JEDDAH: IRFAN MOHAMMED ARABNEWS
Published — Monday 9 September 2013
Several thousands of illegal Asian expats who wish to be repatriated are missing out on an opportunity to go home on cheap, if not free, flights, due to lack of efficiency on the part of authorities.
About 749 flights from various Asian destinations began flying in Haj pilgrims from Saturday, and these aircraft, some of which are the bigger models, are flying out of the Kingdom empty.
Hundreds of illegals are desperately trying to return home under the amnesty that ends on Nov. 3.
Many of them are struggling to secure one-way tickets home. Illegals from India, Pakistan, Bangladesh, Sri Lanka, Indonesia and the Philippines who have been employed in menial jobs for years would do well to get on these flights.
Expats who have completed procedures at immigration can be relieved of the financial burden of paying repatriation expenses by boarding these empty jets. Expats are urged to reach Jeddah or Madinah by road in order to seek departure through any of these flights after obtaining immigration clearance and provided their governments agree to transport them free of cost.
The consulates of several Asian countries have thus far taken up the issue of repatriation for those who cannot afford airfares on a case-by-case basis.
Diplomatic sources say that organizing repatriation on Haj chartered flights is not an easy task, primarily due to delays in obtaining immigration clearance from deportation centers.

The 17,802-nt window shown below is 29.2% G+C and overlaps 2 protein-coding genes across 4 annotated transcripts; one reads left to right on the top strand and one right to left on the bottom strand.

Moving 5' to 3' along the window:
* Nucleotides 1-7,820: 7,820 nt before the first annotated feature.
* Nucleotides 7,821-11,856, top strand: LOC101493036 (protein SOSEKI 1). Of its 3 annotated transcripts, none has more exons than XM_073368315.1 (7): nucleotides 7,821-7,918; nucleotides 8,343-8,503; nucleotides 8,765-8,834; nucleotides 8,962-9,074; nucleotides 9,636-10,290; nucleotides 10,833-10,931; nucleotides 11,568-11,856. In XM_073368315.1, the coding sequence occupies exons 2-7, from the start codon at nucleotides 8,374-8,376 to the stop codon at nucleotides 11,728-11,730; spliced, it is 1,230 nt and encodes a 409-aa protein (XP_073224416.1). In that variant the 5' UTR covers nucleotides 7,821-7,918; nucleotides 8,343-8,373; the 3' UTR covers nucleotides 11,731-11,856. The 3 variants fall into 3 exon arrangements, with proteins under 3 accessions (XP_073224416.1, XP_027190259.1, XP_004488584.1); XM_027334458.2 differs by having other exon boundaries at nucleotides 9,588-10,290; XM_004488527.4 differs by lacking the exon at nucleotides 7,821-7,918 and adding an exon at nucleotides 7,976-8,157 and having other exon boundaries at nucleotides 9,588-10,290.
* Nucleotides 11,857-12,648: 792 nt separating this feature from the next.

India, which has highest number of illegals waiting to be repatriated, has no plans to transport its nationals on empty Haj flights, Indian Consul General Faiz Ahmed Kidwai told Arab News.
Pakistan Consul General Aftab Ahmed Khokher also told Arab News that PIA is not carrying any illegal on returning Haj flights.
Bangladesh Consul General Mohammad Nazmul Islam, on the other hand, said: “We are exploring the possibilities and the matter is being discussed with Biman. Both the ambassador and myself have endorsed the proposal to carry Bangladesh nationals at minimum cost through empty returning Haj flights during the grace period.”
Indonesia’s Consul for Haj, Syairozi Dimyalati, told Arab News: “Our government is planning to use 10 empty returning Garuda flights to transport illegals. Last year, we used seven such flights to transport nationals in distress, and with this new grace period, the figure is expected to rise.”